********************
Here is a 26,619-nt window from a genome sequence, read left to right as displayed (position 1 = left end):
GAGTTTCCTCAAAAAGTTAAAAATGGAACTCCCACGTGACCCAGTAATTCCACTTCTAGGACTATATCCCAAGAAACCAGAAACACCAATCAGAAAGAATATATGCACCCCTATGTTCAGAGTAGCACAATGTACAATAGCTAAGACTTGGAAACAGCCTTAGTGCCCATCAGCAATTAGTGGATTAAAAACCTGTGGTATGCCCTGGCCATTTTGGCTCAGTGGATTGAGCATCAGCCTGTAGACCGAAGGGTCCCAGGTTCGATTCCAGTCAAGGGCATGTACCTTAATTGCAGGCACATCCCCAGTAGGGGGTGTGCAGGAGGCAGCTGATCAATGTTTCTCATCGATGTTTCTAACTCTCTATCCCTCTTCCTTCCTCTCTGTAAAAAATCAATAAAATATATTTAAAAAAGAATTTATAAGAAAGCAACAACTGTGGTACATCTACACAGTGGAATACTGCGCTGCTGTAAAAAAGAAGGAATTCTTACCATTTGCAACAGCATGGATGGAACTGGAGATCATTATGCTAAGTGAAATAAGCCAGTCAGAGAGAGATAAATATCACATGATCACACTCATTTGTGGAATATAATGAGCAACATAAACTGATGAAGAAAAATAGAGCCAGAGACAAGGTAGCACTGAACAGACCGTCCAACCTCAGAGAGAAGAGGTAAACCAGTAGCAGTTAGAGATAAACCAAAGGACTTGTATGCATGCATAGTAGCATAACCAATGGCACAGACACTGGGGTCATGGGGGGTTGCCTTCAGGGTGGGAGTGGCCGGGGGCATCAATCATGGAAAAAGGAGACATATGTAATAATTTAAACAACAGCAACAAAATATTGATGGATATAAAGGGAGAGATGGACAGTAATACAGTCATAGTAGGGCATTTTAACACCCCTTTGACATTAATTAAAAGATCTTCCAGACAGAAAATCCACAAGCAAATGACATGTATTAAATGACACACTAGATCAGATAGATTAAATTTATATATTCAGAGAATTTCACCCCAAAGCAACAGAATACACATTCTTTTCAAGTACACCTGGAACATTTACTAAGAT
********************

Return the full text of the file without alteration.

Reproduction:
Here is a 26,619-nt window from a genome sequence, read left to right as displayed (position 1 = left end):
GAGTTTCCTCAAAAAGTTAAAAATGGAACTCCCACGTGACCCAGTAATTCCACTTCTAGGACTATATCCCAAGAAACCAGAAACACCAATCAGAAAGAATATATGCACCCCTATGTTCAGAGTAGCACAATGTACAATAGCTAAGACTTGGAAACAGCCTTAGTGCCCATCAGCAATTAGTGGATTAAAAACCTGTGGTATGCCCTGGCCATTTTGGCTCAGTGGATTGAGCATCAGCCTGTAGACCGAAGGGTCCCAGGTTCGATTCCAGTCAAGGGCATGTACCTTAATTGCAGGCACATCCCCAGTAGGGGGTGTGCAGGAGGCAGCTGATCAATGTTTCTCATCGATGTTTCTAACTCTCTATCCCTCTTCCTTCCTCTCTGTAAAAAATCAATAAAATATATTTAAAAAAGAATTTATAAGAAAGCAACAACTGTGGTACATCTACACAGTGGAATACTGCGCTGCTGTAAAAAAGAAGGAATTCTTACCATTTGCAACAGCATGGATGGAACTGGAGATCATTATGCTAAGTGAAATAAGCCAGTCAGAGAGAGATAAATATCACATGATCACACTCATTTGTGGAATATAATGAGCAACATAAACTGATGAAGAAAAATAGAGCCAGAGACAAGGTAGCACTGAACAGACCGTCCAACCTCAGAGAGAAGAGGTAAACCAGTAGCAGTTAGAGATAAACCAAAGGACTTGTATGCATGCATAGTAGCATAACCAATGGCACAGACACTGGGGTCATGGGGGGTTGCCTTCAGGGTGGGAGTGGCCGGGGGCATCAATCATGGAAAAAGGAGACATATGTAATAATTTAAACAACAGCAACAAAATATTGATGGATATAAAGGGAGAGATGGACAGTAATACAGTCATAGTAGGGCATTTTAACACCCCTTTGACATTAATTAAAAGATCTTCCAGACAGAAAATCCACAAGCAAATGACATGTATTAAATGACACACTAGATCAGATAGATTAAATTTATATATTCAGAGAATTTCACCCCAAAGCAACAGAATACACATTCTTTTCAAGTACACCTGGAACATTTACTAAGAT